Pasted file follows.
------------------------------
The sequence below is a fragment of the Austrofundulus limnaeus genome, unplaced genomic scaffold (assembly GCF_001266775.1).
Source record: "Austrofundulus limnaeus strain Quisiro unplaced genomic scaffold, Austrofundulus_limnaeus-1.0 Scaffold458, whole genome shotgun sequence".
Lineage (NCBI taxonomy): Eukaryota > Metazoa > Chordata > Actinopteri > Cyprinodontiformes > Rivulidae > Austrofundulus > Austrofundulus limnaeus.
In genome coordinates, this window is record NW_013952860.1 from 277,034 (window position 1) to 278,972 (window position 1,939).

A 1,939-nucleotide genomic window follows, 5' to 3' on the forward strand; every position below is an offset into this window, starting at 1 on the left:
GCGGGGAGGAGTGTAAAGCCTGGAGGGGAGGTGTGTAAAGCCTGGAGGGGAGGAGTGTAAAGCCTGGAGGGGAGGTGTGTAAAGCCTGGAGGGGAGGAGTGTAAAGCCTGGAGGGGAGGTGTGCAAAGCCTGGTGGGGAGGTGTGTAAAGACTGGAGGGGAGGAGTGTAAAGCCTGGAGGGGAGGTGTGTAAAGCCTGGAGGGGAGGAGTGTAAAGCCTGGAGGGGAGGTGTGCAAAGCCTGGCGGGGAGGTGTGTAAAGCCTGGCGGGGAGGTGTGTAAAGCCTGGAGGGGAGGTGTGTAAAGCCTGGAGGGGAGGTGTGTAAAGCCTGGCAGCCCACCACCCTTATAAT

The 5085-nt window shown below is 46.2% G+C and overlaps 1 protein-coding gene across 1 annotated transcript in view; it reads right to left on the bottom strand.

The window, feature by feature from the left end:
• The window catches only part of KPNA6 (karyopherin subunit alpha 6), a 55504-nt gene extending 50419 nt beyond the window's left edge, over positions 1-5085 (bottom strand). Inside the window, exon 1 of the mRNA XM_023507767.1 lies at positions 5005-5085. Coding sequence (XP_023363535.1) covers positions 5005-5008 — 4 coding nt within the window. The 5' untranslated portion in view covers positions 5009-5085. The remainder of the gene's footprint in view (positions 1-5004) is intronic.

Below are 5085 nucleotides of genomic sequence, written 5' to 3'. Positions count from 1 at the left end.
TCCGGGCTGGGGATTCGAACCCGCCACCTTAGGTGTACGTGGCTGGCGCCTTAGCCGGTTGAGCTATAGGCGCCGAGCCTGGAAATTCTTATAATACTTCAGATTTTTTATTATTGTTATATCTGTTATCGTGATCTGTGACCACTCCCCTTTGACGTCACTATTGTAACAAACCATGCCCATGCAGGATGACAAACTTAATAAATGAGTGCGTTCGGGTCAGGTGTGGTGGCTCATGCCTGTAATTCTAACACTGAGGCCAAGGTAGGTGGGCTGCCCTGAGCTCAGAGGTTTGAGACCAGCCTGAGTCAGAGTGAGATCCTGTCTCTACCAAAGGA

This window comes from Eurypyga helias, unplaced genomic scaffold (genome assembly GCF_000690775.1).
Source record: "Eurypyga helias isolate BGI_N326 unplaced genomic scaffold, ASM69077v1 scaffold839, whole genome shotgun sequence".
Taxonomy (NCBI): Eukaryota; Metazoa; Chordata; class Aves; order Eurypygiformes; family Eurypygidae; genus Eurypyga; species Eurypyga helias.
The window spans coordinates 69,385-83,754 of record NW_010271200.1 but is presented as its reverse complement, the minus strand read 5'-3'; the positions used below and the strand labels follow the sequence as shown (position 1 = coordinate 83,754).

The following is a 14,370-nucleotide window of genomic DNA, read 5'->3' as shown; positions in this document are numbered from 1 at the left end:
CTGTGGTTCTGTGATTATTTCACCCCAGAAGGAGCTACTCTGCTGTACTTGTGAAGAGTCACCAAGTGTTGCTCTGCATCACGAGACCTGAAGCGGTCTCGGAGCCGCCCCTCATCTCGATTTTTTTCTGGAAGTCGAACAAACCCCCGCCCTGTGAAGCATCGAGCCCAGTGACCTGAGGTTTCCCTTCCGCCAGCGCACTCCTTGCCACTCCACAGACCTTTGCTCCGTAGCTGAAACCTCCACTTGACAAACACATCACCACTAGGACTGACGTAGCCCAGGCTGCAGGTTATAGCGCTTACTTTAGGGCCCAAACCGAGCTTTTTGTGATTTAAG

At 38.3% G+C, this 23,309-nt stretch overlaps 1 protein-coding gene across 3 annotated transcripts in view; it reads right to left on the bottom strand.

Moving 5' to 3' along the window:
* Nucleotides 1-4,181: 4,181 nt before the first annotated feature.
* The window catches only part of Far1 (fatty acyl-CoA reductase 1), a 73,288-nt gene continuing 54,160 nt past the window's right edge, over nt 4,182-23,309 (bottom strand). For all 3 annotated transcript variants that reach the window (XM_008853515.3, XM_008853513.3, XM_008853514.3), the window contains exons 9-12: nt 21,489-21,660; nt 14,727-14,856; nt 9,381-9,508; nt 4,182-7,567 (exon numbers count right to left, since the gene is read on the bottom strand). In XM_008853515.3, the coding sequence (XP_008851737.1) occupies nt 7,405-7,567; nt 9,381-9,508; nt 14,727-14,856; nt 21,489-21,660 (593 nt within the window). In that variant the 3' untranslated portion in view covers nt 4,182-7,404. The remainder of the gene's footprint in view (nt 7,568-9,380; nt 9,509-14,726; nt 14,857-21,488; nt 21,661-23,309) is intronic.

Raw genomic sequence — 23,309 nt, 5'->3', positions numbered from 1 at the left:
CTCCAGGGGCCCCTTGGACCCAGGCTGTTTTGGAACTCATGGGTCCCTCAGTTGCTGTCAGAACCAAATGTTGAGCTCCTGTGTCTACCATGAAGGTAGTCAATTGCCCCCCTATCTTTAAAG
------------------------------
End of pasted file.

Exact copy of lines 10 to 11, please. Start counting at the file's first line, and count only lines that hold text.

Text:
Below are 5085 nucleotides of genomic sequence, written 5' to 3'. Positions count from 1 at the left end.
TCCGGGCTGGGGATTCGAACCCGCCACCTTAGGTGTACGTGGCTGGCGCCTTAGCCGGTTGAGCTATAGGCGCCGAGCCTGGAAATTCTTATAATACTTCAGATTTTTTATTATTGTTATATCTGTTATCGTGATCTGTGACCACTCCCCTTTGACGTCACTATTGTAACAAACCATGCCCATGCAGGATGACAAACTTAATAAATGAGTGCGTTCGGGTCAGGTGTGGTGGCTCATGCCTGTAATTCTAACACTGAGGCCAAGGTAGGTGGGCTGCCCTGAGCTCAGAGGTTTGAGACCAGCCTGAGTCAGAGTGAGATCCTGTCTCTACCAAAGGA